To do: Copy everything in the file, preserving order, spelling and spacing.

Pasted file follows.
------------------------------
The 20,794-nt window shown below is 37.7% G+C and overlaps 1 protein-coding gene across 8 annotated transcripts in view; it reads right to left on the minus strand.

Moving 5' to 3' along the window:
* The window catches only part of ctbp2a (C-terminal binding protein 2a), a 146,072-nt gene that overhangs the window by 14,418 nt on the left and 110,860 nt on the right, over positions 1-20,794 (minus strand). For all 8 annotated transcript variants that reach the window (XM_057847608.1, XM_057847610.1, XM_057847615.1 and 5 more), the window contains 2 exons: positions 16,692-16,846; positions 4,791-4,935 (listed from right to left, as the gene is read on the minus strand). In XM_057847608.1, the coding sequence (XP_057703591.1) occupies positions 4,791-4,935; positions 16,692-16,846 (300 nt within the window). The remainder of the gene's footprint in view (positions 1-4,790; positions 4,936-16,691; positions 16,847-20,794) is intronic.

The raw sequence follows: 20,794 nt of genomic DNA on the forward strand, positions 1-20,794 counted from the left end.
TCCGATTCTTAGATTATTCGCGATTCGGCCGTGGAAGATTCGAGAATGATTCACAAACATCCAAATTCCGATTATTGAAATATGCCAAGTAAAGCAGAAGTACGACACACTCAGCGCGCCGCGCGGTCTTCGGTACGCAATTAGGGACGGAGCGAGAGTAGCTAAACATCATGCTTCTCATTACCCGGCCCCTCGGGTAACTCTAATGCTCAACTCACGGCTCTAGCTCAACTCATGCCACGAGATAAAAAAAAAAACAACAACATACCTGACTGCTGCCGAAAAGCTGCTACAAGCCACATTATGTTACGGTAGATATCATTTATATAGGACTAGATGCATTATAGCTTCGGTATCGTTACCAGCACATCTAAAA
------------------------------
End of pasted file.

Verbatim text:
The 20,794-nt window shown below is 37.7% G+C and overlaps 1 protein-coding gene across 8 annotated transcripts in view; it reads right to left on the minus strand.

Moving 5' to 3' along the window:
* The window catches only part of ctbp2a (C-terminal binding protein 2a), a 146,072-nt gene that overhangs the window by 14,418 nt on the left and 110,860 nt on the right, over positions 1-20,794 (minus strand). For all 8 annotated transcript variants that reach the window (XM_057847608.1, XM_057847610.1, XM_057847615.1 and 5 more), the window contains 2 exons: positions 16,692-16,846; positions 4,791-4,935 (listed from right to left, as the gene is read on the minus strand). In XM_057847608.1, the coding sequence (XP_057703591.1) occupies positions 4,791-4,935; positions 16,692-16,846 (300 nt within the window). The remainder of the gene's footprint in view (positions 1-4,790; positions 4,936-16,691; positions 16,847-20,794) is intronic.

The raw sequence follows: 20,794 nt of genomic DNA on the forward strand, positions 1-20,794 counted from the left end.
TCCGATTCTTAGATTATTCGCGATTCGGCCGTGGAAGATTCGAGAATGATTCACAAACATCCAAATTCCGATTATTGAAATATGCCAAGTAAAGCAGAAGTACGACACACTCAGCGCGCCGCGCGGTCTTCGGTACGCAATTAGGGACGGAGCGAGAGTAGCTAAACATCATGCTTCTCATTACCCGGCCCCTCGGGTAACTCTAATGCTCAACTCACGGCTCTAGCTCAACTCATGCCACGAGATAAAAAAAAAAACAACAACATACCTGACTGCTGCCGAAAAGCTGCTACAAGCCACATTATGTTACGGTAGATATCATTTATATAGGACTAGATGCATTATAGCTTCGGTATCGTTACCAGCACATCTAAAA